Travel South America

Off The Beaten Track In The Bolivian Amazon 

January 13, 2016
San Buenaventura street near Rurrenabaque


‘It’s going to be quiet’, the German girl remarks.

I am sitting on a glorified canoe between Rurrenabaque, the tourist nerve center of the Bolivian Amazon, and its tiny sister, San Buenaventura. We are among a handful of tourists making the short journey across the river. All around us sit locals carrying plastic bags crammed with basic supplies such as vegetables and noodles from the shops and markets of bustling Rurrenabaque. Clearly, although I have yet to set foot in San Buenaventura, I get a distinct sense that this is not going to be a buzzing metropolis. The German backpacker starts to talk again.

‘It was so busy last week for the festival’, she continues.

It seems that I have arrived a week too late. Apparently people had come from all around the Amazon region and there was singing and dancing in the streets. I ask if there are any unmissable sights and her reply is not exactly encouraging. There might be a museum open…but she is not too sure. It sounds like some form of museum of local Amazon culture. In the heat of the day I vaguely remember reading something in my Lonely Planet. How do I get there? It’s up on the left somewhere, it appears. ‘You won’t get lost in San Buenaventura’, she reassures me, but I am now wondering if I have made the right choice in coming here at all.

On disembarking I make my way through the crowd waiting at the dock and I turn to the left. Away from the small port there is nobody in the street.

Street is almost hyperbole as mud track is probably a more accurate description. Traffic must never be hectic here, given the number of dogs basking in the sun in the middle of the road. It is hot and the village, like its large canine population, appears to be asleep. Climbing a road I come to what must be the museum. And it is closed!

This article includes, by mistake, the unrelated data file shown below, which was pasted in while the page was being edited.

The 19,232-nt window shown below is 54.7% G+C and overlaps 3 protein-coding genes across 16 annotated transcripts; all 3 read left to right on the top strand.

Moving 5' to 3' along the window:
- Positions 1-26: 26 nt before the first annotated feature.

View in the plaza

Time to go exploring…

I find a small plaza with a church and a few children playing. Due to the heat I decide to sit on a bench to drink some water. A short time later I am joined by an older man with a plastic bag containing a towel. The baths are closed and he cannot be consoled. He had knocked and rung the bell many times, but there had been no answer. I ask about the museum and he has no idea when it might open. In any case, he has no interest and is completely fixated on the baths. We chat for a while until I decide to look for a place to have a cup of coffee, so I leave him to brood over his cruel fate.

Coffee is a quiet affair in a local bar with plastic seats.

Let’s just say that it has a bit more local charm than your average Starbucks. However, it is good just to be able to pass the time without a care in the world. Having had my caffeine fix, I set out again through the mud roads. Despite its backward feel, it is hard not to like San Buenaventura. The vegetation is lush and luxuriant. This, combined with the absence of traffic and the oppressive heat, gives it an almost hypnotic feel. And then there are the dogs…They are everywhere, some sleeping in the shade and others in the middle of the road. Eventually, having made a circle of the entire town, I am back at the little harbour and it is time for one last coffee before I head back to Rurrenabaque. Although it is not quite New York or Paris, it is The Big Smoke in comparison to San Buenaventura, a place where I finally met the sleeping dogs I had heard tell of and I did indeed let them lie.

The Central Business District in San Buenaventura


This article has now been published on the Indian Footloose Magazine. Click on the link to take a look.